Third, keep the Jewish dietary laws. God gave those regulations for good reason. God wants you to be healthy.
Fourth, abstain from sexual immorality.
The fact that the council didn’t also say to abstain from theft and murder doesn’t mean that Gentiles were permitted to steal and kill. Presumably that goes without saying. Sexual immorality, in those days, was considered to be an acceptable sin by worldly people, just as it is today. That’s probably why it was specifically mentioned.
Modern society considers compromise to be a virtue; but God doesn’t. The First Commandment doesn’t say, “I am the Lord, your God, you shall have just a few other gods beside me, and only if they are good and wholesome gods.” I was unable to find any verse in the Bible that justified compromising principles for any reason. If you can find one, I’d love to hear it.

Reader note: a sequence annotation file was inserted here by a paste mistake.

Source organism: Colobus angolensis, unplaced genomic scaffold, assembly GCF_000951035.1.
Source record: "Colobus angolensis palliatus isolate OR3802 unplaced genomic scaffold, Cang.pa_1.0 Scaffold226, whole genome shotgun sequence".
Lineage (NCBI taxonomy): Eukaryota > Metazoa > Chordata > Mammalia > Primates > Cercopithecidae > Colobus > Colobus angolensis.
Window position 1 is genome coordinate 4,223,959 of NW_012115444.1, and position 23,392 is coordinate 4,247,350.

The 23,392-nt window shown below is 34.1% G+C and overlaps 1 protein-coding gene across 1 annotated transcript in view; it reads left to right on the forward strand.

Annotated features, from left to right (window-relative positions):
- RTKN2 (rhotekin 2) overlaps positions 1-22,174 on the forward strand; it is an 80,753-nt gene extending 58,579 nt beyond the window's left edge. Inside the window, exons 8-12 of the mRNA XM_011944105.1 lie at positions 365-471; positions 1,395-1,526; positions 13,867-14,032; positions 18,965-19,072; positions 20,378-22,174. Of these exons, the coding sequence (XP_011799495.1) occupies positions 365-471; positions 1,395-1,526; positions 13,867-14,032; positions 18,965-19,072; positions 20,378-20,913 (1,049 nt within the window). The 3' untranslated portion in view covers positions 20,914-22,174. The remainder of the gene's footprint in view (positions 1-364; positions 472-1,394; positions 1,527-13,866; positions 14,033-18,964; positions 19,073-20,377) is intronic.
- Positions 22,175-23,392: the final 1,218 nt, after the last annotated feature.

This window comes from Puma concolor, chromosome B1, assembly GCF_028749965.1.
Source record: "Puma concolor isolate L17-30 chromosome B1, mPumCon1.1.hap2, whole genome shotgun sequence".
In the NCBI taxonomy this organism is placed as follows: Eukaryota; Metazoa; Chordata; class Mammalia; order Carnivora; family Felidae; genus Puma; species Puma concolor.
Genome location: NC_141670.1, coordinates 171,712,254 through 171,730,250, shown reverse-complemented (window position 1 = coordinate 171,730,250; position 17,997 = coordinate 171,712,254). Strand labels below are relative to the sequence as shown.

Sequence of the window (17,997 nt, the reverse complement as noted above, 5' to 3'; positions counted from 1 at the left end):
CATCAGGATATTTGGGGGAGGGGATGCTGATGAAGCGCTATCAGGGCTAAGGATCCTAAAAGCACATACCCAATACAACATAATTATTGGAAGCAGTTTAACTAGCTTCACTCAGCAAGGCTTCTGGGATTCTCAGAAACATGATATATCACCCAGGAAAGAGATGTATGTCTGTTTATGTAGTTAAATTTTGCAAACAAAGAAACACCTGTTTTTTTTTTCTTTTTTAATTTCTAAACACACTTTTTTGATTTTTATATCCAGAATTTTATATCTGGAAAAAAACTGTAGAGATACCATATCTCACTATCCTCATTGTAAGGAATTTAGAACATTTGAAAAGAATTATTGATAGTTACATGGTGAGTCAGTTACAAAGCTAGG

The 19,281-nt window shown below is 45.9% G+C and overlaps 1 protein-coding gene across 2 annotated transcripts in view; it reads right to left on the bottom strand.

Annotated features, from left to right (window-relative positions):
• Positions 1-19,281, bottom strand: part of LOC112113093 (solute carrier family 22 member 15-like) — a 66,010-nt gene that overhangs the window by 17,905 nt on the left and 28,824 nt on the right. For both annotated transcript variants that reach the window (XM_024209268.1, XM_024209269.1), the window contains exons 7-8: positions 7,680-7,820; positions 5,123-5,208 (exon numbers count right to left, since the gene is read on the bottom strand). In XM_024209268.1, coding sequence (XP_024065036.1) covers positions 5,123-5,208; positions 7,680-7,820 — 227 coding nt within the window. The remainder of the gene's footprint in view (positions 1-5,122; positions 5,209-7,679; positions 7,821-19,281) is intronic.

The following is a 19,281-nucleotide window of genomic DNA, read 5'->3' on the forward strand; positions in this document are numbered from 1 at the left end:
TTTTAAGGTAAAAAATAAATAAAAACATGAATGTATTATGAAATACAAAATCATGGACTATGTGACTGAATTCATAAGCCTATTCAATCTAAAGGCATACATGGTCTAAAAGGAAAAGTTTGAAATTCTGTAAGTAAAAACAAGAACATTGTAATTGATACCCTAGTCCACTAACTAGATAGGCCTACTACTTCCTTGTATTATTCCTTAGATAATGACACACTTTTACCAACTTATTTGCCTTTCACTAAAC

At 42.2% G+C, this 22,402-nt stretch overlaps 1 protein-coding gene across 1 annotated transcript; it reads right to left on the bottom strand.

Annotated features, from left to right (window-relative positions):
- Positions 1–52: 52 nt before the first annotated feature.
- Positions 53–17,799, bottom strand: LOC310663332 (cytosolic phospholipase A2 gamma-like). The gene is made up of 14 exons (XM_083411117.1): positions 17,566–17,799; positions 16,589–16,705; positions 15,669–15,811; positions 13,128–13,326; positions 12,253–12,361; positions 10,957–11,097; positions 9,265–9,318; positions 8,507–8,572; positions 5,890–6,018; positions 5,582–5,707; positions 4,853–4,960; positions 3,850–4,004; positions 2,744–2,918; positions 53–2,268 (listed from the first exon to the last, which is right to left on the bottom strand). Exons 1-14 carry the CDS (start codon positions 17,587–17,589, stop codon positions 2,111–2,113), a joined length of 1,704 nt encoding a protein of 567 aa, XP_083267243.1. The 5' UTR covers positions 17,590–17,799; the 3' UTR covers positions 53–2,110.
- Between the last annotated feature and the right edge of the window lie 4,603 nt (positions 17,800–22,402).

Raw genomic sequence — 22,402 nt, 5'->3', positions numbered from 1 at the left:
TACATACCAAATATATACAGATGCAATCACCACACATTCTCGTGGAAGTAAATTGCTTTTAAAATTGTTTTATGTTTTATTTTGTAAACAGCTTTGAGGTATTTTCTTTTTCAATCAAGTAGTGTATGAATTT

Consider the story of the Woman at the Well in John, chapter 4. In particular, let us read verses 19 through 24.
“Sir,” the woman said, “I can see that you are a prophet. Our ancestors worshiped on this mountain, but you Jews claim that the place where we must worship is in Jerusalem.”
“Woman,” Jesus replied, “believe me, a time is coming when you will worship the Father neither on this mountain nor in Jerusalem. You Samaritans worship what you do not know; we worship what we do know, for salvation is from the Jews. Yet a time is coming and has now come when the true worshipers will worship the Father in the Spirit and in truth, for they are the kind of worshipers the Father seeks. God is spirit, and his worshipers must worship in the Spirit and in truth.” [John 4:19-24, NIV]